Monday, December 5
My hero, me, and Holly Hobby
I’m what’s known in the stitching world as a “sewist.” This term was coined because saying you’re a sewer looks like…well, you can see what it looks like. Other than writing, sewing is my very favorite productive thing to do. I make quilts, I sew for the children’s hospital, I put together Christmas things I’m not sure anyone really wants but they take because I think they know a piece of my heart comes with it. I spend way too much money in fabric stores and my stash is…oh, it’s mountainous.
It hasn’t always been so. I hated (and was terrible at) home economics, hated my mom’s treadle sewing machine, and never, ever, EVER wanted to sew anything.
Ahem. At some point in early marriage-parenthood years, a friend gave me an ancient electric sewing machine that went forwards and backwards. Sometimes. And…I don’t know, there was something about it that drew me. I began sewing, teaching myself in fits and starts.
Segue to Christmas of 1975. My daughter Kari was nearly four, and she loved Holly Hobby. No, I mean really, she LOVED her. She had Holly Hobby wallpaper, dolls, and dishes. I wanted her to have a long Holly Hobby dress, too, but couldn’t find one within the Santa budget. I did find some fabric, though. Yellow, with Holly Hobbies all over it. It was so pretty and I bought it. Cut it out wrong and bought some more.
Of course, there was never enough time to go around in those days, so I ended up on Christmas Eve, sitting at the dining room table and making the dress while Duane assembled little-boy toys and watched television. Long after the toys were assembled, I was still sewing. The machine was giving me fits. I was exhausted. Tears dribbled on the fabric.
Duane, who watches television every waking moment—I’ve always said if I had a rival in our marriage, it was a remote control—turned it off at about ten and came to sit at the table with me. “Can I help?”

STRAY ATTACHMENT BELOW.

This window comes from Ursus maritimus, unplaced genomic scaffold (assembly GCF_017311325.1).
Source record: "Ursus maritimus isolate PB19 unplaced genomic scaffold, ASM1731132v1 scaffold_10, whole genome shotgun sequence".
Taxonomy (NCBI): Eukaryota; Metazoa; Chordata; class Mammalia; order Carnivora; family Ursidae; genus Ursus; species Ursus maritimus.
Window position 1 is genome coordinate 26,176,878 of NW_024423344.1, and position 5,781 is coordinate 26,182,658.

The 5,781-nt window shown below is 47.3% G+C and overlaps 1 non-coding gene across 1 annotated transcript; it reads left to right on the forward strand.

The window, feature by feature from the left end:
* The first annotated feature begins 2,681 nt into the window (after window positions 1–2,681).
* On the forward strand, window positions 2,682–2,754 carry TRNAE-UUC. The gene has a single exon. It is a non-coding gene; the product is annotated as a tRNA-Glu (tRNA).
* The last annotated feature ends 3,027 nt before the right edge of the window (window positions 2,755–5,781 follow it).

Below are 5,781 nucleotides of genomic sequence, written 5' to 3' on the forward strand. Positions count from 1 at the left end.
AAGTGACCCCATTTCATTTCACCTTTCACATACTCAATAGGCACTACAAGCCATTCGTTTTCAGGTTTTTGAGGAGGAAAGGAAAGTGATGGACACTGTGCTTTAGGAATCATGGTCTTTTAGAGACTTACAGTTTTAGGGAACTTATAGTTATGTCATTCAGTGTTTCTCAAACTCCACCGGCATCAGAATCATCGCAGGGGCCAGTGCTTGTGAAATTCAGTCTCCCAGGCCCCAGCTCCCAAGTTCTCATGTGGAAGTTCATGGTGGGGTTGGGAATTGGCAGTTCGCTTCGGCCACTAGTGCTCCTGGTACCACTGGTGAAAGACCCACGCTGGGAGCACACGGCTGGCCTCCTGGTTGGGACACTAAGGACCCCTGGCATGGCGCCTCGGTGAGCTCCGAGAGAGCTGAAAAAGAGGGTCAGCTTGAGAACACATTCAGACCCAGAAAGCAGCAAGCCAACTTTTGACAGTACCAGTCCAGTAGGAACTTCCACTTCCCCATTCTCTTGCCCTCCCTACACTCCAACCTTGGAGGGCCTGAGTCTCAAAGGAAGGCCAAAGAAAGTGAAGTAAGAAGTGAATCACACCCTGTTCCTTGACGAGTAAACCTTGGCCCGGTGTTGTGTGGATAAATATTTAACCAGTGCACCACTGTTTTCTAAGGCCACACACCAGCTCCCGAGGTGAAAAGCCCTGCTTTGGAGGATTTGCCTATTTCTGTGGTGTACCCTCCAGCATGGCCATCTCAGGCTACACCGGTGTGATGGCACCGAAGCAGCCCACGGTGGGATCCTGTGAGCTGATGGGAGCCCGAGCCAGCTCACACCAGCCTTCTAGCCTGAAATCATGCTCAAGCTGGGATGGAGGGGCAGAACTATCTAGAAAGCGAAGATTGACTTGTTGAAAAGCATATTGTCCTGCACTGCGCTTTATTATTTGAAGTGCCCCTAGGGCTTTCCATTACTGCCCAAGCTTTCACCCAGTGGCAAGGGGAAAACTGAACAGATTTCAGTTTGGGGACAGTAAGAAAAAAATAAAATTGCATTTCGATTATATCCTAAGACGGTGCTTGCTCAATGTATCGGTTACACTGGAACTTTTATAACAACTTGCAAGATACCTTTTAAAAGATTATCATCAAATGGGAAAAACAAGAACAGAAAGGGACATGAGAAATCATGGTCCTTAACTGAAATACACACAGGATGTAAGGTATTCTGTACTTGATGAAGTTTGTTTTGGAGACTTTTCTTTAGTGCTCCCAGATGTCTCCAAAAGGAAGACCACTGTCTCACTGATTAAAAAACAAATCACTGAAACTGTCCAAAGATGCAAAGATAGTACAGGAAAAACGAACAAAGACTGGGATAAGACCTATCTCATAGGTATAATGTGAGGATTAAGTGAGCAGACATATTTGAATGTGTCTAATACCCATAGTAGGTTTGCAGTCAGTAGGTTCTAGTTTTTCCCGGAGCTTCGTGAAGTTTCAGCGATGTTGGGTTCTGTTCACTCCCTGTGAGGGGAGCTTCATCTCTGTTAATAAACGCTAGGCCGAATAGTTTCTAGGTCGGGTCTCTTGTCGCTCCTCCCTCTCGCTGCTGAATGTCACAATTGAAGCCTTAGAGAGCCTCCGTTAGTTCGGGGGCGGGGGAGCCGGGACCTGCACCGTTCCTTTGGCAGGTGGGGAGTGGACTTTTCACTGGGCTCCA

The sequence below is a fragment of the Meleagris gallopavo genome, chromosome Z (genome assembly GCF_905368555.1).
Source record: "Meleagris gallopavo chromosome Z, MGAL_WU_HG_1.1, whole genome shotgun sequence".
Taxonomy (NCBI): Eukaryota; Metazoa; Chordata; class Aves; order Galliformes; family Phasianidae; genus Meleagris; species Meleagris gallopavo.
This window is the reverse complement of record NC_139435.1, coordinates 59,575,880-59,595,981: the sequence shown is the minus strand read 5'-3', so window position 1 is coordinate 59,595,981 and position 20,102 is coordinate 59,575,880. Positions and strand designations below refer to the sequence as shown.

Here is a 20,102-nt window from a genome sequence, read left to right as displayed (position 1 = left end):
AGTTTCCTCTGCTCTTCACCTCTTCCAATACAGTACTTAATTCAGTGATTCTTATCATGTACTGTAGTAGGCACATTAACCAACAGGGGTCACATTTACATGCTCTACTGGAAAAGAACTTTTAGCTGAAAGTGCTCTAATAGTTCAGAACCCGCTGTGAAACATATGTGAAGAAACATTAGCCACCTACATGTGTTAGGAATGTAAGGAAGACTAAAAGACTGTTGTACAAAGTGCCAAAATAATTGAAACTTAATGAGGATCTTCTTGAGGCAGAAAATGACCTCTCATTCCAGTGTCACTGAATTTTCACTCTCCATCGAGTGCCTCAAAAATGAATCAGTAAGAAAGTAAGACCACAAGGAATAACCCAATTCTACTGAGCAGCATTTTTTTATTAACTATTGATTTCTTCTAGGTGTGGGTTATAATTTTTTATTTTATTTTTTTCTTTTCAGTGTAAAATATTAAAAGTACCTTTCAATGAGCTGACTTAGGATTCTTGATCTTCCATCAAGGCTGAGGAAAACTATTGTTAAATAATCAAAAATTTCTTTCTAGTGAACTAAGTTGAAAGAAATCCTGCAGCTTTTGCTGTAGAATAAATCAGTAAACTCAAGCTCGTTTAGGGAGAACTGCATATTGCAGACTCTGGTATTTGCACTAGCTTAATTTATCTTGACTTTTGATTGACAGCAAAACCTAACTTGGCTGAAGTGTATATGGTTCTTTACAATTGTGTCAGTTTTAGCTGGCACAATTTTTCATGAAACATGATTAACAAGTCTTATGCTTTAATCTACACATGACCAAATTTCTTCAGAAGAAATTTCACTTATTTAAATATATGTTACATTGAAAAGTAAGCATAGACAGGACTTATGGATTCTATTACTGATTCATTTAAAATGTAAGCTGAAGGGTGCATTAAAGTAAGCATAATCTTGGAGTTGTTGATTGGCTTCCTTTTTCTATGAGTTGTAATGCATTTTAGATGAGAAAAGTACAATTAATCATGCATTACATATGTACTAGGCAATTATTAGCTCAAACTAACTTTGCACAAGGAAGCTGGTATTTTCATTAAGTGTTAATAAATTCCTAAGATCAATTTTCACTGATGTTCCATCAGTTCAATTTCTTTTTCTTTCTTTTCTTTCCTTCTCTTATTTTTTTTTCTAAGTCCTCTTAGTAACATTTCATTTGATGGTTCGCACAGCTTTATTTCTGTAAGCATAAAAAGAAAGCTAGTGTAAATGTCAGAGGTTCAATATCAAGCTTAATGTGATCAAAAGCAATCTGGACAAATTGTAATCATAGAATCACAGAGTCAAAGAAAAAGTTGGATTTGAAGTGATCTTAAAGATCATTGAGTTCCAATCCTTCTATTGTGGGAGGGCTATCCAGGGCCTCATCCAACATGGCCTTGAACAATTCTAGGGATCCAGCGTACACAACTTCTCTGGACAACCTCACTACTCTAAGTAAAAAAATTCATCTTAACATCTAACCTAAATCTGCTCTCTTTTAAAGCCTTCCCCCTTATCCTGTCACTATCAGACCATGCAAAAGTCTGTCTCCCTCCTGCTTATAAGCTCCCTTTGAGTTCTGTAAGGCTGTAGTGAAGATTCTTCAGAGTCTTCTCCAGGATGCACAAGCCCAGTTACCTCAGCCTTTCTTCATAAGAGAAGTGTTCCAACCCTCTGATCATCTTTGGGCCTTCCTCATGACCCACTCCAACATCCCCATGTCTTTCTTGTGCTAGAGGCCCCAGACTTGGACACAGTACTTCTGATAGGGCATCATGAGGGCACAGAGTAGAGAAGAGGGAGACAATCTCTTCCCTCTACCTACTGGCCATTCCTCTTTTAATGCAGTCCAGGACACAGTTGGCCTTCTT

“No. Thank you.”
I sewed and drank coffee until midnight, re-sewing where the machine skipped stitches. I gathered. Ripped out.
“Here. Open this.” Duane thrust a package at me. It was a little sewing case, the tools inside including a sharp seam-ripper. I made good use of it. Cried some more. Sewed. He sat with me.
“Why don’t you open—” he started.
“No. Thank you.” He was trying to make me feel better. I knew that.
We drank more coffee, being careful not to spill any on the fabric. I sewed, ripped out, wept.
It was after 2:00 AM when he folded the dress in tissue paper, put it in a box, and wrapped it in Holly Hobby wrapping paper. We stacked the sewing mess into a corner—we’d need the table in the morning—and went to bed, sleeping like the dead for the three or four hours until the kids woke.
The dress fit Kari. It was beautiful. I still have it. I also still have the sewing machine that was under the tree the next morning, the one my husband wanted me to open the night before, although it’s a spare machine now.
I still have Duane, too, and I have never forgotten how he sat at that table with me until the wee hours, laughing and talking and handing me tissues. That was the real present.